by David Anderson
While the city of Kinston expects to meet its financial obligations for 2012, poor economic conditions in future years could force municipal officials to take drastic steps to balance their budget, provide services at their current level and take on critical projects that have languished for years because of a lack of money.
“I’m really concerned about the 2013 year, the 2014 year,” said Councilman Will Barker.
Barker cast the lone dissenting vote against the city’s $99 million budget for the 2011-2012 fiscal year, which begins July 1. The council voted 4-1 in favor of it.
“I think it comes back to the community understanding the cost of services, and determining the cost of services you need to have,” he said.
The budget includes no change in property taxes or electric rates, but water rates will increase by 7 percent and wastewater rates by 5 percent. Environmental Services rates will increase by 2.3 percent.
Property tax revenue has increased from last year, along with sales tax revenue, but the latter is still not at the level it was four years ago, before the economy crashed.
City Manager Scott Stevens had to take $170,000 from the fund balance, or savings account, to balance the general fund.
The budget adds five positions to the city payroll next year, including a gang officer and a second park ranger for the Recreation Department, but residents are also clamoring for a larger police force, street repairs and improved housing.
Carol Tokarski lives in the Mitchelltown neighborhood where two homicides occurred this month, including a law enforcement officer. She spoke at council meetings before the slayings about rampant littering, drug dealing, prostitution and public drunkenness in the neighborhood.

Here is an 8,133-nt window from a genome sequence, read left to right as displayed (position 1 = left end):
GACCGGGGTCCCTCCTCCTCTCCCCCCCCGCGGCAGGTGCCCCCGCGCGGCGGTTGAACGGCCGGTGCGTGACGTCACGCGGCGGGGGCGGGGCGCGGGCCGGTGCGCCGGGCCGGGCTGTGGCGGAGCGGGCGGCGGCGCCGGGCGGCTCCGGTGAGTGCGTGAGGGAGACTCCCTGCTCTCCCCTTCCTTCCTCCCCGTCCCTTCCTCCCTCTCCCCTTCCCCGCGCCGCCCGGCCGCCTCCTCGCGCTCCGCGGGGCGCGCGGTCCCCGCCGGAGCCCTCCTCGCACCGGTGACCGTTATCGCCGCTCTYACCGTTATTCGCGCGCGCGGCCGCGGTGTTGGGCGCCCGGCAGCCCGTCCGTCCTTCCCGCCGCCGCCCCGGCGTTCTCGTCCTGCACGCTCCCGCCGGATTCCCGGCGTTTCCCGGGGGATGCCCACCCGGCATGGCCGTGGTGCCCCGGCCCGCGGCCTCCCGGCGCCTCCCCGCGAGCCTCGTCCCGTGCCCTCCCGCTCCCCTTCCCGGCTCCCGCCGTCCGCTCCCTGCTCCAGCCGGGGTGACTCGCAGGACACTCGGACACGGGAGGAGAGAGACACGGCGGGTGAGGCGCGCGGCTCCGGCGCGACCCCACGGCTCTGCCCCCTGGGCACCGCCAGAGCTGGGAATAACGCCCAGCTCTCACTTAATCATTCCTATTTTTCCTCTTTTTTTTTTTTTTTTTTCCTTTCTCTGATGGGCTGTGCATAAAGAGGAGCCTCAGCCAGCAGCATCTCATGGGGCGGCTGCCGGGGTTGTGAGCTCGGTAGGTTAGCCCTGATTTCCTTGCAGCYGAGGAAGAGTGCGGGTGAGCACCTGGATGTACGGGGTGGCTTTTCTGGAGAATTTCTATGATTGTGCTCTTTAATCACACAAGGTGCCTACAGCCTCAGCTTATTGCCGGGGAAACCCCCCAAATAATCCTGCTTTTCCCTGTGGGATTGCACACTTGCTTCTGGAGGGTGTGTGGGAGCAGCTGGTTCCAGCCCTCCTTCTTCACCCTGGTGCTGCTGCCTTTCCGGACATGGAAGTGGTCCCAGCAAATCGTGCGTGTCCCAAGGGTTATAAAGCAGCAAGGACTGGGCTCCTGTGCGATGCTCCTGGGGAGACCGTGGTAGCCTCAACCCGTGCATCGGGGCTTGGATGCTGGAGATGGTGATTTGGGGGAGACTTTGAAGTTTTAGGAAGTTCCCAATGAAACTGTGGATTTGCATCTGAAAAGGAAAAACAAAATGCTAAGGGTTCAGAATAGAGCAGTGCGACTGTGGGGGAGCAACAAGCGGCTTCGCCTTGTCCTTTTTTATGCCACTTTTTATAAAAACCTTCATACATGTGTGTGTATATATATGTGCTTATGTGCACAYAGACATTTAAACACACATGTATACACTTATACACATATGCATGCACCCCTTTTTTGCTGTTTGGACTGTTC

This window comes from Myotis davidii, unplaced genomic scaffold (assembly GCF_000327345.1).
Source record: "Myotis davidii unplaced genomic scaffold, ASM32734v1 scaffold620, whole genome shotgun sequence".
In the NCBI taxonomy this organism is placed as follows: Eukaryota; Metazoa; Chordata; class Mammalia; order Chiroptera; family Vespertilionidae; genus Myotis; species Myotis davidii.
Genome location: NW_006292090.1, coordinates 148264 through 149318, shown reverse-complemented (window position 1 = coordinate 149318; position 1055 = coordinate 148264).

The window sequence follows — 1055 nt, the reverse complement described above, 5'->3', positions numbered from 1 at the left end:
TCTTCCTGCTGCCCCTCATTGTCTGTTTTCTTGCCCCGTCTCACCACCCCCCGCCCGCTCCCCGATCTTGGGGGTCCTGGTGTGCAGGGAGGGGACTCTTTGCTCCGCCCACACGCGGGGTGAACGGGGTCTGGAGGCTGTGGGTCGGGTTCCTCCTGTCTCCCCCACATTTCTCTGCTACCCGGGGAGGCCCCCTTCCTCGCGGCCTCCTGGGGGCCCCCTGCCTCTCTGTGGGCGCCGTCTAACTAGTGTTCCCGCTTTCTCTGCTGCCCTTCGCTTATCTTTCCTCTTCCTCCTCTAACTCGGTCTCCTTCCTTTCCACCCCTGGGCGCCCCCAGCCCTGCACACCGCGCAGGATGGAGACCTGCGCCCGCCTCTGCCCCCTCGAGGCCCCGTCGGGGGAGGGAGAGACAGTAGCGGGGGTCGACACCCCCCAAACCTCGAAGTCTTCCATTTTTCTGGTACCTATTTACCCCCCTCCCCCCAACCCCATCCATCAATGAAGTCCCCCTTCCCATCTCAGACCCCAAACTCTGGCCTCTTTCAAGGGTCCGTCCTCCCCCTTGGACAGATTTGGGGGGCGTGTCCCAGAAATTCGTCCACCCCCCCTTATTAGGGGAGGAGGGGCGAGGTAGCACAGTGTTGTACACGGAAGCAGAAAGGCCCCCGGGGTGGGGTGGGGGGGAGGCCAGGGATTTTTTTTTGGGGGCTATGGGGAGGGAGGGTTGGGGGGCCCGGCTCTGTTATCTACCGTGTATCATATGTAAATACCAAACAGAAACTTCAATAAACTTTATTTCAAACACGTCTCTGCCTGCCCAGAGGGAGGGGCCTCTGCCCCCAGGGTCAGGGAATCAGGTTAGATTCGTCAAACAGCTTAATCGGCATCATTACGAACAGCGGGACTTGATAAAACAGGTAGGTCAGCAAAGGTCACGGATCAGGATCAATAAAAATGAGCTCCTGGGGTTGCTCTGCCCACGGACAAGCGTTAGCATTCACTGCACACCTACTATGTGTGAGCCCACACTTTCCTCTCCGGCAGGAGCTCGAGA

Tokarski urged council members during a public hearing on the budget Monday to enforce the “demolition by neglect” ordinance approved several years ago to tackle dilapidated houses, and fully fund the city’s nonprofit Call Kinston Home organization, which is tasked with refurbishing dwellings.
The city’s 2012 allocation for that group was cut in half from previous years.
“We can’t go another year without having some momentum on demolition by neglect,” she said.
Tokarski said if the city can fund a bandstand in Pearson Park, then it should be able to fund cleanup efforts in the neighborhoods around that park.
“The neighborhood next to that park is dying,” she said of Mitchelltown.
Mayor B.J. Murphy called for greater funding of street resurfacing projects. He said studies indicate Kinston should spend $400,000 a year on street maintenance to ensure a 25-year life cycle for all streets.
The budget only includes $100,000 for street resurfacing next year, though.
“That should be a cemented line,” Murphy said of the amount the council ultimately decides to allocate for street repairs. “Whatever minimum (amount) we want there, it should be there.”
Stevens said the council can fully fund street maintenance if it chooses, but measures would need to be taken elsewhere in the budget to fulfill that mandate.
“You can make the rule however you would like,” he said. “The challenge is, we would need to raise the tax rate to do that or we would need to cut people.”
David Anderson can be reached at 252-559-1077 or firstname.lastname@example.org.